But the other 40 per cent work in what the study's authors call "precarious employment" — jobs that are temporary, part-time or contract. Jobs, the authors say, that don't provide stable paycheques.
The study, carried out by McMaster University and United Way Toronto surveyed 4,000 working adults.
It concludes that the combined lack of job security, extended health benefits and pension plans are reshaping home life.
"It raises questions about our ability to sustain households, to have families," said Wayne Lewchuk, a professor of labour studies at McMaster.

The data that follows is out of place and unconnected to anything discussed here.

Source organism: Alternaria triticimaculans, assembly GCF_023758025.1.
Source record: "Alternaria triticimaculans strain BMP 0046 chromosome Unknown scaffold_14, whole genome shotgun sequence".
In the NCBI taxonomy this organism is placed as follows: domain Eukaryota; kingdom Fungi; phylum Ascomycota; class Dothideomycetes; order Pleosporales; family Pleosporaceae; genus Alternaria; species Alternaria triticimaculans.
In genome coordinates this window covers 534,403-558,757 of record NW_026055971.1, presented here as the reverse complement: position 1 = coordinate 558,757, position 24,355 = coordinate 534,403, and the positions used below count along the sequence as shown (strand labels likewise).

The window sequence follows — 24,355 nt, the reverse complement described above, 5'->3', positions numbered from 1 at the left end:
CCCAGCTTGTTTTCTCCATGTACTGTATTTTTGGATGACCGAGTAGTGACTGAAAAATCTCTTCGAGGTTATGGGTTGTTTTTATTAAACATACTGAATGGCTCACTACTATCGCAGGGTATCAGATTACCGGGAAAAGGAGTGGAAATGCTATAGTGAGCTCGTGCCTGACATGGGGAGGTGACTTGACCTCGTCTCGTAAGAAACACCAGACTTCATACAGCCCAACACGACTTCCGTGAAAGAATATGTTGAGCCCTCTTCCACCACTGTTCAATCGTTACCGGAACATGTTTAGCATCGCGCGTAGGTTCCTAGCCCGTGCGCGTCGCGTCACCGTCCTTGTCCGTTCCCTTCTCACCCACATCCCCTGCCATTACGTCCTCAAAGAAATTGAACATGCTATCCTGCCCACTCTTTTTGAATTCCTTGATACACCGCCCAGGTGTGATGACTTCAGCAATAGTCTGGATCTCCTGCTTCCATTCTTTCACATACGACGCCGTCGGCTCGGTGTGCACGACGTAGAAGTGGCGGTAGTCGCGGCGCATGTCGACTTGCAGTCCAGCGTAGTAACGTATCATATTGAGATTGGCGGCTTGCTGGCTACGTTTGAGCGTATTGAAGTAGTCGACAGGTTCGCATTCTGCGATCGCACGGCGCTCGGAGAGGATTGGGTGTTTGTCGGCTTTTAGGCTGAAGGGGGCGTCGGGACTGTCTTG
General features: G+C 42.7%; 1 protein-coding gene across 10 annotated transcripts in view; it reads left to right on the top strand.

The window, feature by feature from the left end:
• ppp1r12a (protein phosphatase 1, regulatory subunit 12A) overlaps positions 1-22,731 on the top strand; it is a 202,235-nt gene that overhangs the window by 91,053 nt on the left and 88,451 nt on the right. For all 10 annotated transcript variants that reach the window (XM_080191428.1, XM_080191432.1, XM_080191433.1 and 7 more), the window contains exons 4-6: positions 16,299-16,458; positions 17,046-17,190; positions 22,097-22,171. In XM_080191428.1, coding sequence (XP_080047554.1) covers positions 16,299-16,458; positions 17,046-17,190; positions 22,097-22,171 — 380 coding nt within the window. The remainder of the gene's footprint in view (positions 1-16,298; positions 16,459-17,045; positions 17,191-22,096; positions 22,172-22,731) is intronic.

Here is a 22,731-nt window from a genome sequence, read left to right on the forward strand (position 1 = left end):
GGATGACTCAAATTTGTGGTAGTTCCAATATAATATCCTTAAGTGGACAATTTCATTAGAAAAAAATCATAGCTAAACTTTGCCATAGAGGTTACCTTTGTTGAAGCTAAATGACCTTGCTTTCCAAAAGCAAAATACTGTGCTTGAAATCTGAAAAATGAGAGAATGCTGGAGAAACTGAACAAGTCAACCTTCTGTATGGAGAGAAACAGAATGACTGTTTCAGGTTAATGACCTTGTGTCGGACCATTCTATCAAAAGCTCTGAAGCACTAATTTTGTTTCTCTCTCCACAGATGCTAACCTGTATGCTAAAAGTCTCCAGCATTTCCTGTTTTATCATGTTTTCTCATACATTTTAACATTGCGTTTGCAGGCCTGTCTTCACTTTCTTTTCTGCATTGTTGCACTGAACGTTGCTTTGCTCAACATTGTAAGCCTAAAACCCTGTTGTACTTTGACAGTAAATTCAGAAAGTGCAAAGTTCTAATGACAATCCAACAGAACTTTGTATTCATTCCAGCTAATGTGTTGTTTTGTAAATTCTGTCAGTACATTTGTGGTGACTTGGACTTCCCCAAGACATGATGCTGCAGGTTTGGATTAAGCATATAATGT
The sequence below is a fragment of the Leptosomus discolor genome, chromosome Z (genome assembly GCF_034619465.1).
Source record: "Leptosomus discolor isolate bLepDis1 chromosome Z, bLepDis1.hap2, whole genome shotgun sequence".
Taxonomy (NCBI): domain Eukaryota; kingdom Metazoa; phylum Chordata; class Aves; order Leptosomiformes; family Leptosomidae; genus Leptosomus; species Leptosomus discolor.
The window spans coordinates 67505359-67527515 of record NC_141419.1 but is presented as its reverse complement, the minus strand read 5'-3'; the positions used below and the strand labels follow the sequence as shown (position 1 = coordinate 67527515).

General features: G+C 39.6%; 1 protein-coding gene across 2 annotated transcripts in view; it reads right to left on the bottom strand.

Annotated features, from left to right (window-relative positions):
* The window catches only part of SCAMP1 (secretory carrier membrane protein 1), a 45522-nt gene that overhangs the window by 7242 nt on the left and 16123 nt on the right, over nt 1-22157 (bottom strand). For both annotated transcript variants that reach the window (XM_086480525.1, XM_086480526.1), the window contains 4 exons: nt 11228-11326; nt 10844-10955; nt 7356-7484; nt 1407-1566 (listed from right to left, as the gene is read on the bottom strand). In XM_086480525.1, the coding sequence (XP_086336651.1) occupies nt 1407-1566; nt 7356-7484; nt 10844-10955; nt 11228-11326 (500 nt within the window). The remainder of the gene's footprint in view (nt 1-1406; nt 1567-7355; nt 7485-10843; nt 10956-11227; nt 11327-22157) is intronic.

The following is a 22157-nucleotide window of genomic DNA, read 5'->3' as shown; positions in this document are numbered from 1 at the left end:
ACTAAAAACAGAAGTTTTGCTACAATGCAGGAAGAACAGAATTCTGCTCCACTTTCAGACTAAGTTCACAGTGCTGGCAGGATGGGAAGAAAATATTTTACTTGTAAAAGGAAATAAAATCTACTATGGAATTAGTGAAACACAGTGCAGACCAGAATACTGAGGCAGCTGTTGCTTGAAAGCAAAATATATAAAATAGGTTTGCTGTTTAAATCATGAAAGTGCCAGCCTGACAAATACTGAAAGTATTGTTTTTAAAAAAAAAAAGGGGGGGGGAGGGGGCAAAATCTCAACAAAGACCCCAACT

"I mean we certainly saw people consciously delaying having families, consciously delaying forming households because of the uncertainty of their economic futures. I think this goes well beyond the workplace and starts having an effect on the society we live in,"
The study also says insecure work has increased by 50 per cent over the past 20 years.
The report says governments can take steps to help ease the situation of those affected. It suggests raising the minimum wage, enforcing workers' rights and making child care and housing more affordable.
The findings will be discussed at a symposium in Toronto on Monday.